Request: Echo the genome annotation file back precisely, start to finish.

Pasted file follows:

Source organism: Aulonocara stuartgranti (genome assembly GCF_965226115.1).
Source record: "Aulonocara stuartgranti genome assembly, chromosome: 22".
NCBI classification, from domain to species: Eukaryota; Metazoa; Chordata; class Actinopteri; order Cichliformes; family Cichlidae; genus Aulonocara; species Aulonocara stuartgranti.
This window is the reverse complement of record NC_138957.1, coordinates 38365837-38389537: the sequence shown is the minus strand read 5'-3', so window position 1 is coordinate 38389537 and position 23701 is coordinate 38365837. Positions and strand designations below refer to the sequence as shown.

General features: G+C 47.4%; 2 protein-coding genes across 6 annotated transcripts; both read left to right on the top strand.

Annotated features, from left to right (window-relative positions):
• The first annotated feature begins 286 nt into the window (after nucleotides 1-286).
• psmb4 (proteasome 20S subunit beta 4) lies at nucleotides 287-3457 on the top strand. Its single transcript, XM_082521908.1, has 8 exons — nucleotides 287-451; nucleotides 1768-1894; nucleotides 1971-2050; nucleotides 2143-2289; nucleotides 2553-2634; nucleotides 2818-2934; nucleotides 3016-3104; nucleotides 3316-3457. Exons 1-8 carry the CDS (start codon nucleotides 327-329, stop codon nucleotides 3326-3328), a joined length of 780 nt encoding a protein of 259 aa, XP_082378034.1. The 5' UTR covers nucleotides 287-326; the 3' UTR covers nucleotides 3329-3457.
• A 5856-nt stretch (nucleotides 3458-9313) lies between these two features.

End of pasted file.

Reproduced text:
Source organism: Aulonocara stuartgranti (genome assembly GCF_965226115.1).
Source record: "Aulonocara stuartgranti genome assembly, chromosome: 22".
NCBI classification, from domain to species: Eukaryota; Metazoa; Chordata; class Actinopteri; order Cichliformes; family Cichlidae; genus Aulonocara; species Aulonocara stuartgranti.
This window is the reverse complement of record NC_138957.1, coordinates 38365837-38389537: the sequence shown is the minus strand read 5'-3', so window position 1 is coordinate 38389537 and position 23701 is coordinate 38365837. Positions and strand designations below refer to the sequence as shown.

General features: G+C 47.4%; 2 protein-coding genes across 6 annotated transcripts; both read left to right on the top strand.

Annotated features, from left to right (window-relative positions):
• The first annotated feature begins 286 nt into the window (after nucleotides 1-286).
• psmb4 (proteasome 20S subunit beta 4) lies at nucleotides 287-3457 on the top strand. Its single transcript, XM_082521908.1, has 8 exons — nucleotides 287-451; nucleotides 1768-1894; nucleotides 1971-2050; nucleotides 2143-2289; nucleotides 2553-2634; nucleotides 2818-2934; nucleotides 3016-3104; nucleotides 3316-3457. Exons 1-8 carry the CDS (start codon nucleotides 327-329, stop codon nucleotides 3326-3328), a joined length of 780 nt encoding a protein of 259 aa, XP_082378034.1. The 5' UTR covers nucleotides 287-326; the 3' UTR covers nucleotides 3329-3457.
• A 5856-nt stretch (nucleotides 3458-9313) lies between these two features.